Wi-fi Vulnerability May Put Your Device At Risk
A newly discovered Wi-Fi vulnerability, called a Key Reinstallation Attack (KRACK), may be putting your wireless devices and data at risk.
The flaw was discovered in the WPA2 protocol, which many rely on to secure their Wi-Fi routers.The vulnerability allows attackers to capture messages traveling between a Wi-Fi router and your phone, tablet, or other wireless devices.
While manufacturers work on deploying patches for this issue, following good security practices is the best safeguard for protecting your devices against this attack.
Good practices using Wi-Fi devices:
- Avoid unsecured Wi-Fi networks when possible. These are any open networks that do not require a password to join.
- If possible, use a VPN (Virtual Private Network) when connecting to an unsecured wireless network. VPN services are offered as an online service or can be configured on some home routers.
- Check websites for encryption when browsing. This is often indicated by a closed padlock icon in the address bar of the browser or by a URL that begins with https:// instead of http://. These websites are more secure and are not affected by this vulnerability.
- Keep your device up to date with the latest manufacturer software patches.
- Manually select Wi-Fi networks instead of allowing your device to automatically join. This adds an additional step before using a wireless network but ensures you know when your device connects and to what networks.
- Turn off your device’s Wi-Fi antenna when not in use.
- Utilize two-factor authentication where possible. This provides an extra level of security in case someone is able to capture your password.
- Log out of websites or apps when finished. This is especially important for banking and other financial websites.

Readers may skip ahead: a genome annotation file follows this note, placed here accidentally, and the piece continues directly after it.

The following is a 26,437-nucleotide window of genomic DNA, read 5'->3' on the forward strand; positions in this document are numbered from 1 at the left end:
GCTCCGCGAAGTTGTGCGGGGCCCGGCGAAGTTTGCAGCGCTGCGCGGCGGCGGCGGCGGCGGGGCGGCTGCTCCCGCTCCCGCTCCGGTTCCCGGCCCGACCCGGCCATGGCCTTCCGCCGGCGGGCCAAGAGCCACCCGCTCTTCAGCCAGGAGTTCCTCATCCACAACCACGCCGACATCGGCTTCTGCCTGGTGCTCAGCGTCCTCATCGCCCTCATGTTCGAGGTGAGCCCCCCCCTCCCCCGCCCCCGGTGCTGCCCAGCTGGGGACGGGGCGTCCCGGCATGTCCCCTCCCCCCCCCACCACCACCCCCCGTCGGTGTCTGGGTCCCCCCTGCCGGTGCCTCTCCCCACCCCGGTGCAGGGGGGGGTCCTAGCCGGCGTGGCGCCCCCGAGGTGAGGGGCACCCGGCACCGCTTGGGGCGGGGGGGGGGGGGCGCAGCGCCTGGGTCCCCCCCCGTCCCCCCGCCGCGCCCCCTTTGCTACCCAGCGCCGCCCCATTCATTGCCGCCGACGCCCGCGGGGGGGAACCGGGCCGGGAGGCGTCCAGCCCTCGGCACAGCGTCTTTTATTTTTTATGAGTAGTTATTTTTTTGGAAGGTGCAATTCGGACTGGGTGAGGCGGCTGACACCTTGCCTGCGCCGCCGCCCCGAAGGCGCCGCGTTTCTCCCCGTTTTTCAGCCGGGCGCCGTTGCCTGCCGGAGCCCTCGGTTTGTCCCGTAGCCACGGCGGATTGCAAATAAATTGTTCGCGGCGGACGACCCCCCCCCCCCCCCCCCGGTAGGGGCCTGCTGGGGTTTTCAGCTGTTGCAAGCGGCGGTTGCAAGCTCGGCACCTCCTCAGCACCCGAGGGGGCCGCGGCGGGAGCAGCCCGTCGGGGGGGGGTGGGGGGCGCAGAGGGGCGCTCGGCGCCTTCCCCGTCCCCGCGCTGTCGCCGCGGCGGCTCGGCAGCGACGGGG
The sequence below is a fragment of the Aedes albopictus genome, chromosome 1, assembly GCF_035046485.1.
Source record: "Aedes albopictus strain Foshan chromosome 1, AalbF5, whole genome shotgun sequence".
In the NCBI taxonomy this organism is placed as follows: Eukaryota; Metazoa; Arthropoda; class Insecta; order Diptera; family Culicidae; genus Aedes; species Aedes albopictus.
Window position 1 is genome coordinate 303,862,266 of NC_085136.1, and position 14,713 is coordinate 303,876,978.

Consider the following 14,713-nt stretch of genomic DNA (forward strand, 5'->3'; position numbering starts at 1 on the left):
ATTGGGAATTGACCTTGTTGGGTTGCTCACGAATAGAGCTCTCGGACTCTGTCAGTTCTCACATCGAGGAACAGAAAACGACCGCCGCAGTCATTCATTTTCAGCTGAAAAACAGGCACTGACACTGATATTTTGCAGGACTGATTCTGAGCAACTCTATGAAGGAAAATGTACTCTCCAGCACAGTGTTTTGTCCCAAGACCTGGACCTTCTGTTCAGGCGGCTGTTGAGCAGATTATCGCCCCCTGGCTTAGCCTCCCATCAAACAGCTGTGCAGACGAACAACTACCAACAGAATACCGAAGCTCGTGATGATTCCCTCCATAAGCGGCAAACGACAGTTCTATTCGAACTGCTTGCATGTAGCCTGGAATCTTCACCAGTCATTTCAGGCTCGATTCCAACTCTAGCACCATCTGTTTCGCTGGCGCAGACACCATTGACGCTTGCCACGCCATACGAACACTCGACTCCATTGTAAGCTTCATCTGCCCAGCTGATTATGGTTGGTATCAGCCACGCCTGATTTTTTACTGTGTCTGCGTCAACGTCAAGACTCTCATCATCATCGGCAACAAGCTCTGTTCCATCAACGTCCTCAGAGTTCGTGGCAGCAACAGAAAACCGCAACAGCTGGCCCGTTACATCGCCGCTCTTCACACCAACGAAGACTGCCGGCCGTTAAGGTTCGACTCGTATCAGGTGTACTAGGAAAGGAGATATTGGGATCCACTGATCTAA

Good practices for setting up a Wi-Fi router:
- Secure the router with a password using WPA2. While the recent vulnerability impacts WPA2, this is still the strongest protocol available on most home routers.
- Limit access to the router to the specific hardware ID (or MAC) of each of the wireless devices in your home. This typically involves logging into the router’s management page and adding the MAC addresses (usually found on a sticker on the device or in the device settings) to a list of approved devices. Devices not on the list will be prevented from even attempting to connect.
- Change the default password for administering the router. Factory default passwords are widely available and allow an attacker to easily compromise your device.
- When possible, limit administration of the router to physical network connections. This means you will need a device with an Ethernet connection to the router in order to manage the settings.
- Turn off remote management of the router if possible. Many newer models allow management of the router from outside of the home network, which provides an additional opportunity for attackers.
- Set the router to automatically install updates. If this is not possible, log into the management page of the router on a regular basis to check for updates.
- If the router supports a guest network, configure this for use by friends and family who visit your home. The guest network is typically isolated from the other devices in your home and saves the hassle of adding MAC addresses for devices that are not usually in your home.
- If possible, try adjusting the signal strength of the router until full coverage is reached throughout your home with minimal overreach (signal outside your home). This helps prevent attackers from sitting in a public area such as in a parked car while attempting to compromise your device.